Named record pattern

Brian Goetz brian.goetz at
Tue May 31 16:12:06 UTC 2022

Gavin reminded me that we are not finalizing patterns in switch in 19 
(hard to keep track, sometimes), so we have a little bit of time to 
figure out what we want here.

One thing that is potentially confusing is that patterns work indirectly 
in a number of ways.  For example, if we have a declared deconstruction 
pattern for Point, you can't *invoke* it as you can a method; the 
language runtime invokes it on your behalf under the right situations.  
(In this way, a deconstructor is a little like a static initializer; it 
is a body of code that you declare, but you can't invoke it directly, 
the runtime invokes it for you at the right time, and that's fine.)

I had always imagined the relationship with locals being similar; a 
pattern causes a local to be injected into certain scopes, but the 
pattern itself is not a local variable declaration.  Obviously there is 
more than one way to interpret this, so we should make a more deliberate 

As a confounding example that suggests that pattern variables are not 
"just locals", in the past we talked about various forms of "merging":

     if (t instanceof Box(String s) || t instanceof Bag(String s)) { ... }


     case Box(String s):
     case Bag(String s):

If pattern variables could be annotated, then the language would be in 
the position of deciding what happens with

     case Box(@Foo(1) String s):
     case Bag(@Foo(2) String s):

(This is the "annotation merging" problem, which is why annotations are 
not inherited in the first place.)

I don't have an answer here, but I'm going to think about the various 
issues and try to capture them in more detail before proposing an answer.

On 5/31/2022 10:49 AM, Brian Goetz wrote:
>> Erm... I actually thought that it was your idea to allow the 'final'
>> modifier on patterns. This change was introduced in Java 16 (when
>> patterns for instanceof were finalized). Here's the initial e-mail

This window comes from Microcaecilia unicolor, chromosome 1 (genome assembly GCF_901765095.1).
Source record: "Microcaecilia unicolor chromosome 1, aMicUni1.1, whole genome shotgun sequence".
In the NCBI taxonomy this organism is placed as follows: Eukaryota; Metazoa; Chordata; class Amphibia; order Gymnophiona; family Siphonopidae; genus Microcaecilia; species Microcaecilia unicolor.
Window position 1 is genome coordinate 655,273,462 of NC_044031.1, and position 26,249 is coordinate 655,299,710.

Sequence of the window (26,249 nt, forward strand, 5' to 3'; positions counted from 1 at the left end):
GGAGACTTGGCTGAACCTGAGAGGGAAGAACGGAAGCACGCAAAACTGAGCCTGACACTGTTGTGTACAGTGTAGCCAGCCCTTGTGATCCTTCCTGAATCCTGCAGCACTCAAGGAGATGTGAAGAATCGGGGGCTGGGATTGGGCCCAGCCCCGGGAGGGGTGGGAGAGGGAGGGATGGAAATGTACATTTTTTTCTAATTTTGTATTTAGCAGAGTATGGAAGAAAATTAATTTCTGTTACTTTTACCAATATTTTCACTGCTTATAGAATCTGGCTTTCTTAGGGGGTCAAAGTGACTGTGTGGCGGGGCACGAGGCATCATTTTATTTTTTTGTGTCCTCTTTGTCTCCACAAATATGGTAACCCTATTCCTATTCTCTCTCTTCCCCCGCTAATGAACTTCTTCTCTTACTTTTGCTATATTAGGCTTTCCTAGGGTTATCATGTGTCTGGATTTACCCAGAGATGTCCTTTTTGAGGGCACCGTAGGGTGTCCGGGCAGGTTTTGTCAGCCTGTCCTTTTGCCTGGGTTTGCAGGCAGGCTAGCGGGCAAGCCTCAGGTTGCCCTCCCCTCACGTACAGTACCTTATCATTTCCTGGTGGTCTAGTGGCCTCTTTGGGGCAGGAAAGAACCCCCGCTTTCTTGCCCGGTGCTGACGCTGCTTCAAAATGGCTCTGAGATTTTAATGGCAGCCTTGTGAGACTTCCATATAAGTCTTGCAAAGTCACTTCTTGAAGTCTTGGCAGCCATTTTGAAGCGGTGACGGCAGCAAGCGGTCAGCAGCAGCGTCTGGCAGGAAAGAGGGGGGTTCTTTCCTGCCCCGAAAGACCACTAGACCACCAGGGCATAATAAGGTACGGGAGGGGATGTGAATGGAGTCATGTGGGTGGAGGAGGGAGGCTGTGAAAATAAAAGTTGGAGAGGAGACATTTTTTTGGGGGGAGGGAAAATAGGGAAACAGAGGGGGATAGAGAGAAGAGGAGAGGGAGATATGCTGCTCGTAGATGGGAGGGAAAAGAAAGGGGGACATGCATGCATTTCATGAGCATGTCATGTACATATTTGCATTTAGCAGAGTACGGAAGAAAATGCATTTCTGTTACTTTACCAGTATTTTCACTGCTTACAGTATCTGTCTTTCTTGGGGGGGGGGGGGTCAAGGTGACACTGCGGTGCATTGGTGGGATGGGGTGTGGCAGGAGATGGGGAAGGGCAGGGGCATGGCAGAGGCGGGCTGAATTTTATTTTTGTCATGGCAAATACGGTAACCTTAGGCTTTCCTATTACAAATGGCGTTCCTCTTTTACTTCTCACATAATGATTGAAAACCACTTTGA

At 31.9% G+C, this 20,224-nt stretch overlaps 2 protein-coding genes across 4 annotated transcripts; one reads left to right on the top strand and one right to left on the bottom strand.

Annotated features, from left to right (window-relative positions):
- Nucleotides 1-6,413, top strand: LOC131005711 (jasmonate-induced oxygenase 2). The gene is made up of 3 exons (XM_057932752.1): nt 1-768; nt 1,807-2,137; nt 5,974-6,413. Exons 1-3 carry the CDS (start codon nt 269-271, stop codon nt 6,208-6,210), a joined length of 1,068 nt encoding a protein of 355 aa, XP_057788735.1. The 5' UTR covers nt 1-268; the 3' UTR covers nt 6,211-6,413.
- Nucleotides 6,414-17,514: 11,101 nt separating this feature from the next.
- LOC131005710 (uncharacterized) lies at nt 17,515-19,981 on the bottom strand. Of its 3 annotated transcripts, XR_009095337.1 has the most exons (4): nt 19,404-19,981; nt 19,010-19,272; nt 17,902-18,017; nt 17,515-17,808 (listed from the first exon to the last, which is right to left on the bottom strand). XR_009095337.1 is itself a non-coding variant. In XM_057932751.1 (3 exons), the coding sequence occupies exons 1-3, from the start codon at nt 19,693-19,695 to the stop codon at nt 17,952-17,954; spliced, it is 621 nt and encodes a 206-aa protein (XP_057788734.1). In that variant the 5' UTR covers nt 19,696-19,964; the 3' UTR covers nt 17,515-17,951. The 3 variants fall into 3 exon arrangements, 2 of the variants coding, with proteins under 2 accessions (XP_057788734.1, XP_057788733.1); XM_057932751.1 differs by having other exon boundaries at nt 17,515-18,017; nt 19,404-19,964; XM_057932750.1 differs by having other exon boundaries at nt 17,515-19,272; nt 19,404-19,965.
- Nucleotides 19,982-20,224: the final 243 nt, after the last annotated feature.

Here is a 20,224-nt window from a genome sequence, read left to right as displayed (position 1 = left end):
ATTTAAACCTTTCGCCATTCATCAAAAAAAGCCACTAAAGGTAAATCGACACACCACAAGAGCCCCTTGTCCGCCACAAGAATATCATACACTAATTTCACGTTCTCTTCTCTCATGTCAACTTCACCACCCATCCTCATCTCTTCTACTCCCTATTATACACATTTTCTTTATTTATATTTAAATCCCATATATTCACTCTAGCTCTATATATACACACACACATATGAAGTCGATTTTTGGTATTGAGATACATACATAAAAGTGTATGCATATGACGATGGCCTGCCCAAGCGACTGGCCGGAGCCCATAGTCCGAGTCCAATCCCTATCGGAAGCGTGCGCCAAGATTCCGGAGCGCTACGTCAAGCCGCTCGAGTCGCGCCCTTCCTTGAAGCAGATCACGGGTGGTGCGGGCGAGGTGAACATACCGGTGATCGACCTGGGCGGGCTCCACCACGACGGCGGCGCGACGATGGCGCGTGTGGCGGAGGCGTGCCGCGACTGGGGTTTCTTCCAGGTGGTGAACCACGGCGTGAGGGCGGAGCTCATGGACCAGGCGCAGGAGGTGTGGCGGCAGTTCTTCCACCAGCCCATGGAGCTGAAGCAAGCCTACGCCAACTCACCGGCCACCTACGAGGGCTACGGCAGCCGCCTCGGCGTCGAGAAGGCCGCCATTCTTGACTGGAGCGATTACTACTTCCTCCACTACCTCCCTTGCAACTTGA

>> from you (item 2):
> That mail is exactly the discussion point I was thinking of.  But I 
> never said that there should be a way to declare them as final at 
> all!  I said it was a mistake to have made them automatically final, 
> and that patterns should introduce ordinary mutable locals.  I wasn't 
> suggesting an option, just that we'd picked the wrong default (and 
> created a new category of complexity in the process.)
> But, its an honest leap from there to "well of course me must have 
> meant you could declare them final."  But had this been explicitly 
> raised, I would have not been in favor of this option, for two reasons:
>  - The conversation we are having now -- it was clear that eventually, 
> some more complex pattern would introduce variables in a way such that 
> there was not an obvious "local variable" declaration, and that we 
> would eventually be having a "for consistency" discussion;
>  - The value of being able to declare these things final is almost 
> zero; the only reason we are having this conversation at all is "for 
> consistency" with local variables.  But if someone said "should we add 
> a feature to let you make pattern variables final", the "meh" would 
> have been deafening.
>>>> instanceof @Cartesian Point p'. It looks like I cannot do the same in
>>>> the second case, which is another asymmetry.
>>> We definitely intended to not allow declaration annotations.
>> But they are allowed for type test patterns, since Java 16.
> Yeah, we've got a problem.
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